After bidding Joshua farewell, Phillip, Mary Jo, David, Moses and I went back to Kiyindi for our final visit to one of the leadership training centers. These meetings have always had some connection to all three goals of Gospel Mission Africa and this one was no different.
After David and Mary Jo finished their talks, the women of the village had to show them the crafts that they have been working on with the materials provided to them by GMA. What isn’t evident from this photo is that everyone is standing around the school that these children attend.
These women may have made the best use of the beads provided. As you can see from the picture below they have made a number of purses, focusing on the empowerment of women that these materials provide.
As you’ve browsed these pages related to Uganda you may be asking why there is such a strong emphasis on empowering women. Traditionally Ugandan women do all the work. They go to the fields and raise the food. They care for the children. Men on the other hand make use of the privileges given to them in their culture, the privilege to not work and the privilege to drink the locally distilled, cheap and poisonous alcohol. GMA hopes that they can provide women with opportunities to earn more income with less hard labor and encourage men to share the responsibility of earning the food.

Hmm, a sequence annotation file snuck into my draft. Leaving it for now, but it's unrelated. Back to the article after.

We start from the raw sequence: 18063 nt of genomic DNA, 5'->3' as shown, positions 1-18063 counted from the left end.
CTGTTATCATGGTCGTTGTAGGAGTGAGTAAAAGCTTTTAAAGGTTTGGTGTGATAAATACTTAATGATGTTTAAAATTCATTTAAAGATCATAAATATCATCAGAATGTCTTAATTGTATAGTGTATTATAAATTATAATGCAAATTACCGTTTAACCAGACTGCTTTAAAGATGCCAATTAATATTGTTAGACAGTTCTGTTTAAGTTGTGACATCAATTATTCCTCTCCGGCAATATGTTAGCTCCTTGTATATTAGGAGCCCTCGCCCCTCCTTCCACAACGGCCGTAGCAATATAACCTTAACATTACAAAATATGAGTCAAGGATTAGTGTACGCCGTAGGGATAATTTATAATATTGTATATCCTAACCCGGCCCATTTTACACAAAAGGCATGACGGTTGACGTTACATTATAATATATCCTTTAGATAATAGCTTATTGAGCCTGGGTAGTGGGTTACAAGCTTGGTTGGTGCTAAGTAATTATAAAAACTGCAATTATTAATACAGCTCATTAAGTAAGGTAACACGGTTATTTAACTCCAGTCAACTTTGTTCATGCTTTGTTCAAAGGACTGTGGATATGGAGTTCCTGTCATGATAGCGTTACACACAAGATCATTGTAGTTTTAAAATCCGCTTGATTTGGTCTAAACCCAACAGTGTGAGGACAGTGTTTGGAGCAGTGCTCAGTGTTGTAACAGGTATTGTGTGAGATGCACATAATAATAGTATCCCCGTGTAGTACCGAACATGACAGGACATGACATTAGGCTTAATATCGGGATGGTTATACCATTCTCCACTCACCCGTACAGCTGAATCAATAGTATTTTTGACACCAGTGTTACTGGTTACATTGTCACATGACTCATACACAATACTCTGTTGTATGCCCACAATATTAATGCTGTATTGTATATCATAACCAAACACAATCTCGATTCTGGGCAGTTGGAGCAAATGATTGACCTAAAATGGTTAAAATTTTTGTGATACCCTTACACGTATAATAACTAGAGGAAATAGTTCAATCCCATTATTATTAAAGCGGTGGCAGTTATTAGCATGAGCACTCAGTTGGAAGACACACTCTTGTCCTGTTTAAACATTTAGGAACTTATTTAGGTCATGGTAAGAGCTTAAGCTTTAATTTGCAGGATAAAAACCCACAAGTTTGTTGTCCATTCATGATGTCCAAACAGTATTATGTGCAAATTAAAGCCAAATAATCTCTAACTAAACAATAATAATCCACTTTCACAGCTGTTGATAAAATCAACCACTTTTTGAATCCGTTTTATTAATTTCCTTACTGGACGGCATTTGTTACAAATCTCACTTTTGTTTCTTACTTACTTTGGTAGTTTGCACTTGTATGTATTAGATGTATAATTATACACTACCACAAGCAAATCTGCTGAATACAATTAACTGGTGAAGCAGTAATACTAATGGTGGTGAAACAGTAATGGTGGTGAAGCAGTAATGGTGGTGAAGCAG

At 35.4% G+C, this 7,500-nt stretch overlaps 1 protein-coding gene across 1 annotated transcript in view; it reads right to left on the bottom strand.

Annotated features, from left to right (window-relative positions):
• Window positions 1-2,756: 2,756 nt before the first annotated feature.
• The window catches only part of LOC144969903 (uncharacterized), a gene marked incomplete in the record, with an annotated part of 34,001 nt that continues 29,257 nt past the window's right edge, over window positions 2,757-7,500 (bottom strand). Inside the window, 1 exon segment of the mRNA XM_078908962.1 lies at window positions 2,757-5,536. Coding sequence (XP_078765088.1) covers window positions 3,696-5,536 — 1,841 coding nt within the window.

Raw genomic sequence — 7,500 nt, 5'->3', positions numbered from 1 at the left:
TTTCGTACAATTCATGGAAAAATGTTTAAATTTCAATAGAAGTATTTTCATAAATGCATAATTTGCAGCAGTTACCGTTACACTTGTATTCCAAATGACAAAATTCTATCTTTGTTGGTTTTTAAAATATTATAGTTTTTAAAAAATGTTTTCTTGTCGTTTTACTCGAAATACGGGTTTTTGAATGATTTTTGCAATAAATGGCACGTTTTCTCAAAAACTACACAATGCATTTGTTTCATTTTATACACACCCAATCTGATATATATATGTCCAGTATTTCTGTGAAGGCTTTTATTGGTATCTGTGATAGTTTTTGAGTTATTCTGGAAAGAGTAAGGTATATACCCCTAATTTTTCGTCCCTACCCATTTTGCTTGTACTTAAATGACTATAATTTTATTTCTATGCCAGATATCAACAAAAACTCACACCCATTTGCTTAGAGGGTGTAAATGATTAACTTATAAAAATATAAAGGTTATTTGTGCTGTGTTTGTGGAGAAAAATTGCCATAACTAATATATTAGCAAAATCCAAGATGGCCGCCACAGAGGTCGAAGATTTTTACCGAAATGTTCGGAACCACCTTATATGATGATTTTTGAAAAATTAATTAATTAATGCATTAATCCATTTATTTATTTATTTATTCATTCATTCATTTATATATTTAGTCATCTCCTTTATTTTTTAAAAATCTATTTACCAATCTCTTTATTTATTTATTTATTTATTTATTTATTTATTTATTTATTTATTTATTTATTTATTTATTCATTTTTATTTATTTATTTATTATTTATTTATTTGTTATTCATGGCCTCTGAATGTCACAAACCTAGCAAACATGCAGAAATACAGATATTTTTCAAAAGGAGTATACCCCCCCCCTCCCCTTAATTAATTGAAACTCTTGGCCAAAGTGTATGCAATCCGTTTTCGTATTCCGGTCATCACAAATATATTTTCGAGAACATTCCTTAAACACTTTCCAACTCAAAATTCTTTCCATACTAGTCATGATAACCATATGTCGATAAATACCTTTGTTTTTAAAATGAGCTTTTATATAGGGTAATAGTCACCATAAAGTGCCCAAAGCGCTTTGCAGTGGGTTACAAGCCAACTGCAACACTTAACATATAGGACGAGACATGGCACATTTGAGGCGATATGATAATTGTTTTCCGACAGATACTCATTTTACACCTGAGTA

The children in Kiyindi are just like all the others I have come across. Shy at first but once they realize that the camera will show them what they look like, they swarm around any one person that they think I’m about to photograph. It is difficult to capture an image of just one or two children.
As with most any child in any culture you will find attitude. I came across this girl standing in the doorway to her home. A knife with no handle in her hand, chipping away at a piece of sugarcane. I motion to her that I’d like to take her picture and she seems indignant at first. Moving toward her I motion again and her body language shows that she is agreeable. After taking the shot she drops her hands to her side and marches toward me and in unbroken English says “I have GOT to see what I look like.”
Not surprisingly, there are things that could be done to help this church and school. The church has a tin roof with holes in it. The walls of the school are incomplete and falling apart. Yet, the alphabet is written on the outside walls for the children to see whenever they are in the area.
Kiyindi, the gateway to the island of Buvuma. Kiyindi, a village with its own issues. This is the last of these gatherings that we will take in this trip. It is hard to imagine it quickly coming to an end.